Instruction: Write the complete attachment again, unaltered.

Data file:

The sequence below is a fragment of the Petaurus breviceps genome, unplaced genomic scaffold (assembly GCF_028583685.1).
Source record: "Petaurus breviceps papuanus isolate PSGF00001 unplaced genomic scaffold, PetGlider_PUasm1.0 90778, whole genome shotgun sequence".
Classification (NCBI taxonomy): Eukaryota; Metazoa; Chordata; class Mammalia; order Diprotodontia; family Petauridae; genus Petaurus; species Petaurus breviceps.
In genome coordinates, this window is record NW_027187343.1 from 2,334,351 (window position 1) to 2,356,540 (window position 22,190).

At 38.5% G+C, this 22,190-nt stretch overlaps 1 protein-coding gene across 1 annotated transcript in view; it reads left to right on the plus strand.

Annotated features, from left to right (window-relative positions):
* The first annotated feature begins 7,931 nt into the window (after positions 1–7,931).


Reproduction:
The sequence below is a fragment of the Petaurus breviceps genome, unplaced genomic scaffold (assembly GCF_028583685.1).
Source record: "Petaurus breviceps papuanus isolate PSGF00001 unplaced genomic scaffold, PetGlider_PUasm1.0 90778, whole genome shotgun sequence".
Classification (NCBI taxonomy): Eukaryota; Metazoa; Chordata; class Mammalia; order Diprotodontia; family Petauridae; genus Petaurus; species Petaurus breviceps.
In genome coordinates, this window is record NW_027187343.1 from 2,334,351 (window position 1) to 2,356,540 (window position 22,190).

At 38.5% G+C, this 22,190-nt stretch overlaps 1 protein-coding gene across 1 annotated transcript in view; it reads left to right on the plus strand.

Annotated features, from left to right (window-relative positions):
* The first annotated feature begins 7,931 nt into the window (after positions 1–7,931).